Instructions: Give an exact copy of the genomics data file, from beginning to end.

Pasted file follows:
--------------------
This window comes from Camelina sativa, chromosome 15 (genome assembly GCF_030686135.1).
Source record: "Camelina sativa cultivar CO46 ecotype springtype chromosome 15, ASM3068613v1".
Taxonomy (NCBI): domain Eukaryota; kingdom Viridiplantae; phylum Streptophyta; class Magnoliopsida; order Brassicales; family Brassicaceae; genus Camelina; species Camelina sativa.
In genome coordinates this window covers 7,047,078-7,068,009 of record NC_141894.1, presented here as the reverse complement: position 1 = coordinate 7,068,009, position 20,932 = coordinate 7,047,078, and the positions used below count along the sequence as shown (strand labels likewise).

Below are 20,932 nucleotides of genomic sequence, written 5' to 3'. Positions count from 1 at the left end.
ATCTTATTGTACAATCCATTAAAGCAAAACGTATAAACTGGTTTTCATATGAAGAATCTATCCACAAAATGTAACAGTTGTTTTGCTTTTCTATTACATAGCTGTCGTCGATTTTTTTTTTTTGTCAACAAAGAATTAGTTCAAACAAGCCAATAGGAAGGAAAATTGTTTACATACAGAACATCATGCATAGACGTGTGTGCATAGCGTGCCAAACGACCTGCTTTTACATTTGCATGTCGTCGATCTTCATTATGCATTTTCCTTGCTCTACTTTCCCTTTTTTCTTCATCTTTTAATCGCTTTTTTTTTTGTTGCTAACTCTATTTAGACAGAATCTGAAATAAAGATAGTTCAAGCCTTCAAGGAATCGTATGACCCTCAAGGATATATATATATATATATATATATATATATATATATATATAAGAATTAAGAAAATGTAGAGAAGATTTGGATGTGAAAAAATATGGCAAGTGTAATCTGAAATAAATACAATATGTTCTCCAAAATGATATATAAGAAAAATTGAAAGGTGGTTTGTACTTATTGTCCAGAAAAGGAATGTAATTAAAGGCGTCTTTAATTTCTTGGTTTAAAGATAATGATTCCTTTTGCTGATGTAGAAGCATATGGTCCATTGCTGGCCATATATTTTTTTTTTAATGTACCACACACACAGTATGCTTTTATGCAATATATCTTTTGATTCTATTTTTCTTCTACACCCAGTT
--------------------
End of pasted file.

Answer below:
This window comes from Camelina sativa, chromosome 15 (genome assembly GCF_030686135.1).
Source record: "Camelina sativa cultivar CO46 ecotype springtype chromosome 15, ASM3068613v1".
Taxonomy (NCBI): domain Eukaryota; kingdom Viridiplantae; phylum Streptophyta; class Magnoliopsida; order Brassicales; family Brassicaceae; genus Camelina; species Camelina sativa.
In genome coordinates this window covers 7,047,078-7,068,009 of record NC_141894.1, presented here as the reverse complement: position 1 = coordinate 7,068,009, position 20,932 = coordinate 7,047,078, and the positions used below count along the sequence as shown (strand labels likewise).

Below are 20,932 nucleotides of genomic sequence, written 5' to 3'. Positions count from 1 at the left end.
ATCTTATTGTACAATCCATTAAAGCAAAACGTATAAACTGGTTTTCATATGAAGAATCTATCCACAAAATGTAACAGTTGTTTTGCTTTTCTATTACATAGCTGTCGTCGATTTTTTTTTTTTGTCAACAAAGAATTAGTTCAAACAAGCCAATAGGAAGGAAAATTGTTTACATACAGAACATCATGCATAGACGTGTGTGCATAGCGTGCCAAACGACCTGCTTTTACATTTGCATGTCGTCGATCTTCATTATGCATTTTCCTTGCTCTACTTTCCCTTTTTTCTTCATCTTTTAATCGCTTTTTTTTTTGTTGCTAACTCTATTTAGACAGAATCTGAAATAAAGATAGTTCAAGCCTTCAAGGAATCGTATGACCCTCAAGGATATATATATATATATATATATATATATATATATATATATAAGAATTAAGAAAATGTAGAGAAGATTTGGATGTGAAAAAATATGGCAAGTGTAATCTGAAATAAATACAATATGTTCTCCAAAATGATATATAAGAAAAATTGAAAGGTGGTTTGTACTTATTGTCCAGAAAAGGAATGTAATTAAAGGCGTCTTTAATTTCTTGGTTTAAAGATAATGATTCCTTTTGCTGATGTAGAAGCATATGGTCCATTGCTGGCCATATATTTTTTTTTTAATGTACCACACACACAGTATGCTTTTATGCAATATATCTTTTGATTCTATTTTTCTTCTACACCCAGTT